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Colorado School of Mines

Colorado School of Mines, also referred to as just Mines, is a small public research university at the foot of the Rocky Mountains, about 20 miles from both Denver and Boulder. Its principal academic focus is on engineering and applied science, with what it calls a "mission to enhance understanding of the earth, energy, and the environment." The university has over 5,000 undergraduate students, who go on to earn early career salaries of just over $90,000 a year. Admission is competitive, and students report that the curriculum is rigorous, with classes taught by professors who care. Athletes abound: The Orediggers play baseball, golf, soccer and more in the NCAA's Division II. Mines students can also choose from more than 250 organizations or head off campus to check out a dozen nearby ski areas. A favorite campus tradition is E-Days, or Engineering Days, which takes place every spring and includes not only a cardboard boat race in a Colorado river but also concerts, a Tesla coil demonstration and fireworks on campus. Another fun fact: Rather than a parchment diploma, graduates of Mines receive a silver diploma engraved with degree details.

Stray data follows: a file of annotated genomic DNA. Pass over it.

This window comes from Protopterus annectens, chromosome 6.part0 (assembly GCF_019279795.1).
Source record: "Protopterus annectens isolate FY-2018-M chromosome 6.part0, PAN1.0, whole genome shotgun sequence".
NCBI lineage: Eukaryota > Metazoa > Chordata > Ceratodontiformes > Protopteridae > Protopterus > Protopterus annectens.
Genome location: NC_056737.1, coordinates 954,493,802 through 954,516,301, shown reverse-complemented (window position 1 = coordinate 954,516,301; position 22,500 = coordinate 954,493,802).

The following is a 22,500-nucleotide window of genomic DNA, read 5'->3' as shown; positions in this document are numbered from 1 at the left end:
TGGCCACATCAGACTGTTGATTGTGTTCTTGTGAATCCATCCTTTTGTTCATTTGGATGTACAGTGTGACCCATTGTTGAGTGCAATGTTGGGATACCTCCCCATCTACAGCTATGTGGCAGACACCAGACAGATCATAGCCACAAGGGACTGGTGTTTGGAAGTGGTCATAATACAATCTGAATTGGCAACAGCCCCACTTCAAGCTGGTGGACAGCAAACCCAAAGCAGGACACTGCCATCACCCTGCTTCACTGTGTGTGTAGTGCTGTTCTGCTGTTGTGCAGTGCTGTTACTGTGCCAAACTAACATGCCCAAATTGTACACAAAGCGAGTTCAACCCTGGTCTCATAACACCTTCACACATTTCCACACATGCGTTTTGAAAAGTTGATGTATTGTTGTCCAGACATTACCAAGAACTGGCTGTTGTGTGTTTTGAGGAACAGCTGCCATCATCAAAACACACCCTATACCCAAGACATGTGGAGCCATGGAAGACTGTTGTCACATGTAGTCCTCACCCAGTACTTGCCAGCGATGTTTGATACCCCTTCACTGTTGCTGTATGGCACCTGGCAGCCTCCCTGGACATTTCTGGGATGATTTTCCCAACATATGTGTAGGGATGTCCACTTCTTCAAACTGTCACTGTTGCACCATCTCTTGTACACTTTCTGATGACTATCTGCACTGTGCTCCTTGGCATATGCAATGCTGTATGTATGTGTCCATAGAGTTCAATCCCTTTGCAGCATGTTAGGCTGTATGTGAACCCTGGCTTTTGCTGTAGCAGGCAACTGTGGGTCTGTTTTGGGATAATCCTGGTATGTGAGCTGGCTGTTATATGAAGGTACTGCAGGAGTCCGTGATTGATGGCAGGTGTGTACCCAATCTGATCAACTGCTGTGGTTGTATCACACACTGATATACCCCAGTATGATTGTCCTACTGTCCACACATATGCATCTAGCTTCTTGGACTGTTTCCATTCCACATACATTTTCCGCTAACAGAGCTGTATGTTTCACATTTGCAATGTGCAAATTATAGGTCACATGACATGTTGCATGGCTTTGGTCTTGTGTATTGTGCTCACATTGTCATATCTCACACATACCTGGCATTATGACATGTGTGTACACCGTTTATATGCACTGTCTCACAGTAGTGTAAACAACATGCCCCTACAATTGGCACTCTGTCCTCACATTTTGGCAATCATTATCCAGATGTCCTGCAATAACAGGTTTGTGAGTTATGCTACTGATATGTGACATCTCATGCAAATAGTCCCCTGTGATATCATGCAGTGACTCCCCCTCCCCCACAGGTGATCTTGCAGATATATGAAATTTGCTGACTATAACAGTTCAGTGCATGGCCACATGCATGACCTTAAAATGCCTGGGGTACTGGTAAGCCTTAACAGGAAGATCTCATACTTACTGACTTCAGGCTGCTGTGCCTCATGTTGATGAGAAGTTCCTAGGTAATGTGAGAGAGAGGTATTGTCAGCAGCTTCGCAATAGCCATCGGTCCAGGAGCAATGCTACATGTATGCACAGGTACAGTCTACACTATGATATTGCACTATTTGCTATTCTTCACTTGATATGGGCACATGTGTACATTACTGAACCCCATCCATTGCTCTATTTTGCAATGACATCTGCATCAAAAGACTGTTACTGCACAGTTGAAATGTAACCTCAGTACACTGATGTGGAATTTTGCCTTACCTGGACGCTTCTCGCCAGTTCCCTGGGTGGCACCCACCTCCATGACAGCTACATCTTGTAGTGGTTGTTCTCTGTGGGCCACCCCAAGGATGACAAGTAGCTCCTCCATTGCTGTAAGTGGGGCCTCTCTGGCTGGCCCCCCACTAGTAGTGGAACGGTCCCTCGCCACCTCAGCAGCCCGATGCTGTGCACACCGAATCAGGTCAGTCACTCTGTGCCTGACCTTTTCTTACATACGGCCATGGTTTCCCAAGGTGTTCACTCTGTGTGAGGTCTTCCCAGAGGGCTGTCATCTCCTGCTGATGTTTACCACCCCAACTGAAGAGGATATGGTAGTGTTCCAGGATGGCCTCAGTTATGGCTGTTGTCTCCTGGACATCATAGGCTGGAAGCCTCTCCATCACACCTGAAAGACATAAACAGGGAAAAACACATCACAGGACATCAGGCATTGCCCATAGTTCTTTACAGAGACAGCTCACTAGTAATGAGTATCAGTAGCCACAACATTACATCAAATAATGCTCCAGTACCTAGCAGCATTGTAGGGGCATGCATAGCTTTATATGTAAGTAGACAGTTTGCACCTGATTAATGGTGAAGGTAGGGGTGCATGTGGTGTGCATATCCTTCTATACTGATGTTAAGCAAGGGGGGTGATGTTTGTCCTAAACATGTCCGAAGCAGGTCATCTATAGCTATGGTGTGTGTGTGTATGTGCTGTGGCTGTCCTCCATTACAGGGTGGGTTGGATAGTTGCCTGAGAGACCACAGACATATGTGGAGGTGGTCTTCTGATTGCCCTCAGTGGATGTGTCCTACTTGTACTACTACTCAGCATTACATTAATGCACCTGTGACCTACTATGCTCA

Est. full price 2022-2023
% of students who get any grants
Est. price for students who receive aid
Average price for low-income students


Acceptance rate
Median SAT/ACT score
SAT/ACT required?
Undergraduate enrollment

Financial Aid

% of students with need who get grants
% of need met
% of students who get merit grants
Average merit grant

Student Success

Graduation rate
Average time to a degree
4.2 years
Median student debt
Early career earnings
% earning more than a high school grad

Notes: Students who get merit grants are full-time undergraduates who had no financial need and were awarded grants. Graduation rate measures degree completion within six years for both transfer students and first-time students. Early career earnings are the median earnings for both graduates and non-completers, 10 years after they first enrolled.

Sources: U.S. Department of Education, Peterson’s, Money/Witlytic calculations.

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